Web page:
The incidents, which included attacks on two Saudi oil tankers, were revealed by the UAE government on May 12, drawing strong condemnation from governments in the Middle East and around the world as well as the Arab League.

Now experts have warned that the sabotage attacks highlight a new threat to maritime traffic and global oil supplies.

A Saudi government source said: “This criminal act constitutes a serious threat to the security and safety of maritime navigation, and adversely affects regional and international peace and security.”

The Organization of Islamic Cooperation (OIC) said the incidents threatened international maritime traffic.

While crimes on the high seas, including piracy, have tapered off in recent years, the attacks on the ships, three of which are registered to Saudi Arabia and the UAE, have called into question common assumptions about the Gulf’s stability.

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Theodore Karasik, a senior adviser at Gulf State Analytics in Washington D.C., said governments of the Gulf region are mandated to watch over oceans and waterways. “On top of this requirement is the need for a new regime of maritime coordination to prevent attacks on shipping because of the repercussions for logistical chains, corporate strategies and insurance rates,” he told Arab News.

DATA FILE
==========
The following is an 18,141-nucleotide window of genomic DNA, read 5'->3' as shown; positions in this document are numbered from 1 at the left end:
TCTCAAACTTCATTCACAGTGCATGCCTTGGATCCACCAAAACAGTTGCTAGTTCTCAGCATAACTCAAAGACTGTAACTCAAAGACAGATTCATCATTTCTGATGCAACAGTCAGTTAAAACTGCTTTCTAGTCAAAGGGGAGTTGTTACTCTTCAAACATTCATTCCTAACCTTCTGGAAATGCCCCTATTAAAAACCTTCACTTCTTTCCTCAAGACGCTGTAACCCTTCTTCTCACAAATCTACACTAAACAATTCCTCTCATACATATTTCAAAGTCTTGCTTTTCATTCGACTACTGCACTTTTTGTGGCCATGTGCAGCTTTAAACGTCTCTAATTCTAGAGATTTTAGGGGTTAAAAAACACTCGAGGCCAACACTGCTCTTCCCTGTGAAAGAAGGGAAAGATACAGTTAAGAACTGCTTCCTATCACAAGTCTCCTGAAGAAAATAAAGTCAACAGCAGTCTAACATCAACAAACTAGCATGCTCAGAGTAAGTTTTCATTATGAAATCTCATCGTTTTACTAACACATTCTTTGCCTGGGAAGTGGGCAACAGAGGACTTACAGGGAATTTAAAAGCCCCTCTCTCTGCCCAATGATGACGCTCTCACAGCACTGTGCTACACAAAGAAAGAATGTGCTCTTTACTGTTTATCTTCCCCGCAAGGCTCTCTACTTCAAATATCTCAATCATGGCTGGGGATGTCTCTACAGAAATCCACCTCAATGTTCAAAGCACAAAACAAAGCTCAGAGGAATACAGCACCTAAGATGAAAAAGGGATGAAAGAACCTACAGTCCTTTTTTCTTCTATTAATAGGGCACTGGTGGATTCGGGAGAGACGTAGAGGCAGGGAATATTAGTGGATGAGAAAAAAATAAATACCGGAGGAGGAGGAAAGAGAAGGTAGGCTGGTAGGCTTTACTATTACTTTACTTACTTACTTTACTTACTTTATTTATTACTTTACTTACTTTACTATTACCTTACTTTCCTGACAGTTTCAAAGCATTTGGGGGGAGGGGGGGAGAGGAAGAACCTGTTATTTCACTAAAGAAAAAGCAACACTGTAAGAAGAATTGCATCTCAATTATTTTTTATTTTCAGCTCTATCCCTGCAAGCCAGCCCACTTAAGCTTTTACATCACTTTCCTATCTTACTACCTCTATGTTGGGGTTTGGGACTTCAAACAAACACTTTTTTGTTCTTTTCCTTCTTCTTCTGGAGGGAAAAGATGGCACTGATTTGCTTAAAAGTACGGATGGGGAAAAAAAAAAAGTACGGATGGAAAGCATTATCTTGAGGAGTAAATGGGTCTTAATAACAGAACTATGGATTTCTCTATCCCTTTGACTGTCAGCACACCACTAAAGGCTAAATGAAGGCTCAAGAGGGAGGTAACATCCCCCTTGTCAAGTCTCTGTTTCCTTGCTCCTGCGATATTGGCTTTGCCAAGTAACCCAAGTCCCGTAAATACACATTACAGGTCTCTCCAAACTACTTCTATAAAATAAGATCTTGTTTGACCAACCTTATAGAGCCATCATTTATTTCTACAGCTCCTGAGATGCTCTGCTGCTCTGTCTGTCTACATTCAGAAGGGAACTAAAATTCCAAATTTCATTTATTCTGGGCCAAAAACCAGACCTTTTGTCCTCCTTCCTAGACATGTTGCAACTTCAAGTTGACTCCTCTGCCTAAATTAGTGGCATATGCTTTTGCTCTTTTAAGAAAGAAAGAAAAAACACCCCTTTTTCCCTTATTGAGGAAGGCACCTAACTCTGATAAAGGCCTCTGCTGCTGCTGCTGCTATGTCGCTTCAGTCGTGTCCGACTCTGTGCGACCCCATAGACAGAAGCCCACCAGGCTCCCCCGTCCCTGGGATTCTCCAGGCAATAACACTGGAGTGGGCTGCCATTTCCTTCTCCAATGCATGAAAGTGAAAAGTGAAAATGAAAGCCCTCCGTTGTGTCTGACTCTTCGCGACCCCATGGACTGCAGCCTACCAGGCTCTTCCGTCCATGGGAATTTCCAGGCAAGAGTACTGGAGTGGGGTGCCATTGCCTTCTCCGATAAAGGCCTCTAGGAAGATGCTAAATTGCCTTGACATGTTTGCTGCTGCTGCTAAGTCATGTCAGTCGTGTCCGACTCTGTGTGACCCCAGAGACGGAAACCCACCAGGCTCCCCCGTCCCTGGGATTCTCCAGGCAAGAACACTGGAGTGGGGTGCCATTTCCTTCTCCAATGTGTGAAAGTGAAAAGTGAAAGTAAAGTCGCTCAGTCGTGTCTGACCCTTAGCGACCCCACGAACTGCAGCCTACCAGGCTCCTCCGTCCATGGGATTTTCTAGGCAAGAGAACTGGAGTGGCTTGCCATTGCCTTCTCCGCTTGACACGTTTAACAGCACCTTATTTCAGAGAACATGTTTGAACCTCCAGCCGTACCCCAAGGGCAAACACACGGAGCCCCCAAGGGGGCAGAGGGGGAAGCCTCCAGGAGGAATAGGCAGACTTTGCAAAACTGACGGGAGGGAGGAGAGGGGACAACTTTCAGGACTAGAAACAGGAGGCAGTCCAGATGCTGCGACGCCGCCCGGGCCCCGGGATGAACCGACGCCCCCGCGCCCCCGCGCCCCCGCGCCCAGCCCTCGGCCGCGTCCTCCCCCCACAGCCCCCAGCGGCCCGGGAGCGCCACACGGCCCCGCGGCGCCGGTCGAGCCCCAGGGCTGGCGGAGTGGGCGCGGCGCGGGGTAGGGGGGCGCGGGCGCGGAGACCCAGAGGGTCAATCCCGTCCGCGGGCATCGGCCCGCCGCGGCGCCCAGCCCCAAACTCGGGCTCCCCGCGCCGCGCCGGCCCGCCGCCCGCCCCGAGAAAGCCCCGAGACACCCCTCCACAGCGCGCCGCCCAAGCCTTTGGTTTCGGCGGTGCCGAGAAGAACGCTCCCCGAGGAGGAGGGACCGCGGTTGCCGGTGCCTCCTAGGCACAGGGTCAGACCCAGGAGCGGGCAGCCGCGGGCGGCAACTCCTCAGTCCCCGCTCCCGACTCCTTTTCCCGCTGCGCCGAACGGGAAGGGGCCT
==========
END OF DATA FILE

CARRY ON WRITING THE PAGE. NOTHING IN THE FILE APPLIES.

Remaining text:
The sabotage attacks took place east of Fujairah port, outside the Strait of Hormuz, a narrow waterway through which most Gulf oil exports pass and which Iran has threatened to block in the event of a military confrontation with the US.

Johan Obdola, president of the International Organization for Security and Intelligence, said the recent attacks underscore the need for closer intelligence-coordinated capabilities among the Gulf Cooperation Council (GCC) countries, including satellite communication and maritime or vessel security technology.

“The threats to oil tankers are not limited to the Gulf, but have a global dimension,” he said.

According to Obdola: “A coordinated joint task force integrating oil, intelligence security and military forces should be (established) to project and prepare (for potential future attacks). This is a time to be as united as ever.”

GCC countries have intensified security in international waters, the US navy said. Additionally, two US guided-missile destroyers entered the Gulf on May 16 in response to what the US called signs of possible Iranian aggression.

“The attack has brought (the region) a bit closer to a possible military confrontation amid the escalation in tensions between the US and Iran,” Abdulkhaleq Abdulla, a former chairman of the Arab Council for Social Sciences, told Arab News.

He said Iran is purposely dragging Saudi Arabia, the UAE and possibly other Gulf countries into its fight with the US. “The credibility of the US is at stake and Trump has said he will meet any aggression with unrelenting force. If Iran continues on this path, we might see some kind of a military showdown on a limited scale.”

Given the importance of the region’s oil supplies to the US, Abdulla said “it’s not just the responsibility of Arab Gulf states but an international responsibility” to keep the shipping lanes safe.